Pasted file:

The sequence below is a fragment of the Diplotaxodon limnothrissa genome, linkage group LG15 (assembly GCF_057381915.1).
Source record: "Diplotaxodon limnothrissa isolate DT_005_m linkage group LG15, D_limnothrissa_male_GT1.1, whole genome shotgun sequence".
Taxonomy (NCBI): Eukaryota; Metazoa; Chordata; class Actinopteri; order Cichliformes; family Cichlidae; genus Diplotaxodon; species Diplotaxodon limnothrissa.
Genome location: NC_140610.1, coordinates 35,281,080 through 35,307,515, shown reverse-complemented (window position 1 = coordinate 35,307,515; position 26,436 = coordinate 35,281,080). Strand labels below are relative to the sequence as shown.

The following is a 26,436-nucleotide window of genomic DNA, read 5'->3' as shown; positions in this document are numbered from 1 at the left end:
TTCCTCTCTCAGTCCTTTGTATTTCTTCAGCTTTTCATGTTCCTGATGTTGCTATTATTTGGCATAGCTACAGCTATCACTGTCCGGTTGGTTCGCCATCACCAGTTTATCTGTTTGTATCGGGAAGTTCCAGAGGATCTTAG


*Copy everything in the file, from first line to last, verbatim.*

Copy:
The sequence below is a fragment of the Diplotaxodon limnothrissa genome, linkage group LG15 (assembly GCF_057381915.1).
Source record: "Diplotaxodon limnothrissa isolate DT_005_m linkage group LG15, D_limnothrissa_male_GT1.1, whole genome shotgun sequence".
Taxonomy (NCBI): Eukaryota; Metazoa; Chordata; class Actinopteri; order Cichliformes; family Cichlidae; genus Diplotaxodon; species Diplotaxodon limnothrissa.
Genome location: NC_140610.1, coordinates 35,281,080 through 35,307,515, shown reverse-complemented (window position 1 = coordinate 35,307,515; position 26,436 = coordinate 35,281,080). Strand labels below are relative to the sequence as shown.

The following is a 26,436-nucleotide window of genomic DNA, read 5'->3' as shown; positions in this document are numbered from 1 at the left end:
TTCCTCTCTCAGTCCTTTGTATTTCTTCAGCTTTTCATGTTCCTGATGTTGCTATTATTTGGCATAGCTACAGCTATCACTGTCCGGTTGGTTCGCCATCACCAGTTTATCTGTTTGTATCGGGAAGTTCCAGAGGATCTTAG